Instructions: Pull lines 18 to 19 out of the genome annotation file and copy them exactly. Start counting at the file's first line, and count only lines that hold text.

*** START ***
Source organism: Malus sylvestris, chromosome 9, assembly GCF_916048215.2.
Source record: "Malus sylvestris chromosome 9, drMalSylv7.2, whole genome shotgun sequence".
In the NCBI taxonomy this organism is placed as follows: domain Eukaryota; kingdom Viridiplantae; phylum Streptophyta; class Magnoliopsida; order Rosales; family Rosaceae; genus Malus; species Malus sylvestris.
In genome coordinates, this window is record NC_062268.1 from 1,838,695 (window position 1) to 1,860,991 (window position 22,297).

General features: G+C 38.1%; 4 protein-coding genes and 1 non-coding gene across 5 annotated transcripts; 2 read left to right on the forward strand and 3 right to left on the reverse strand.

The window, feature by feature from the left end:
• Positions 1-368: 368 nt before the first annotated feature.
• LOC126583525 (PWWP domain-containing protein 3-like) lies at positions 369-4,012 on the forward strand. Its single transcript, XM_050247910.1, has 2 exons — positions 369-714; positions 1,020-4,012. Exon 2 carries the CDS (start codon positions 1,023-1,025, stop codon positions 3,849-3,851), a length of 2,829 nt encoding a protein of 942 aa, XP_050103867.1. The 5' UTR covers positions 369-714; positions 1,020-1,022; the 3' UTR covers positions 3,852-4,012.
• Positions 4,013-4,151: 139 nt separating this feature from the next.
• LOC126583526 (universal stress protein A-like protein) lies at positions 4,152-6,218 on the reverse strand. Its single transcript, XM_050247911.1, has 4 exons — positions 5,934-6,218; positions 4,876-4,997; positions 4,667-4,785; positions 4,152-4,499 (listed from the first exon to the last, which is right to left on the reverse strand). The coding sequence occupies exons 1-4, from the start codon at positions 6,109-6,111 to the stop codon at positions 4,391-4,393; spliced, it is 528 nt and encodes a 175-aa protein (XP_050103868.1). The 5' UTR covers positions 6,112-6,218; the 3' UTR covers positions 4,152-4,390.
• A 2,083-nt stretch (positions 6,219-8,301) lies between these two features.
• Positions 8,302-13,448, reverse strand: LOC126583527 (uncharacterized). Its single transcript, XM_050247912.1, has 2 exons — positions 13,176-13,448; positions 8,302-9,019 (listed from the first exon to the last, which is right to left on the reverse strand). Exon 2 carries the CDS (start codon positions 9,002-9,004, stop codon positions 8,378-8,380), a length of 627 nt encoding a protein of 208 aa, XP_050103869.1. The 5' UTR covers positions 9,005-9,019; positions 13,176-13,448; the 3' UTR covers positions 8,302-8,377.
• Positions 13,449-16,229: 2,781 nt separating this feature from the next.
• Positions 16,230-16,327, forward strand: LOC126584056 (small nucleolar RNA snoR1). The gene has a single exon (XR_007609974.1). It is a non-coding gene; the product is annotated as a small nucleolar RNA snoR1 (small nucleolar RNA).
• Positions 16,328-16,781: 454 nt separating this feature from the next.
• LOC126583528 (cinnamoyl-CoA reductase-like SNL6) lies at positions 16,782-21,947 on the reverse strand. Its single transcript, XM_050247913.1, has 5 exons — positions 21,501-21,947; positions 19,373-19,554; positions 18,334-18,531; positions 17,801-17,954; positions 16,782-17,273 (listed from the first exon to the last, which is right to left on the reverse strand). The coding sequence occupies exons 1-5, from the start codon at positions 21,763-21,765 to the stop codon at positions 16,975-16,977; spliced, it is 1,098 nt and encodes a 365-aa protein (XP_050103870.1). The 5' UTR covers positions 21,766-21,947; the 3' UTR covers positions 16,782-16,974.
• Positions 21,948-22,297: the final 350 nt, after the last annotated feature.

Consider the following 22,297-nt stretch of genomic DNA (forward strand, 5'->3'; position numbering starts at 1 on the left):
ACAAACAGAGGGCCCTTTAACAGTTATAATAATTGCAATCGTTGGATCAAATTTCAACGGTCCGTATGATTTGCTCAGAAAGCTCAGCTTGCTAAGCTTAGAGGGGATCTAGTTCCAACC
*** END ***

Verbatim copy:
Consider the following 22,297-nt stretch of genomic DNA (forward strand, 5'->3'; position numbering starts at 1 on the left):
ACAAACAGAGGGCCCTTTAACAGTTATAATAATTGCAATCGTTGGATCAAATTTCAACGGTCCGTATGATTTGCTCAGAAAGCTCAGCTTGCTAAGCTTAGAGGGGATCTAGTTCCAACC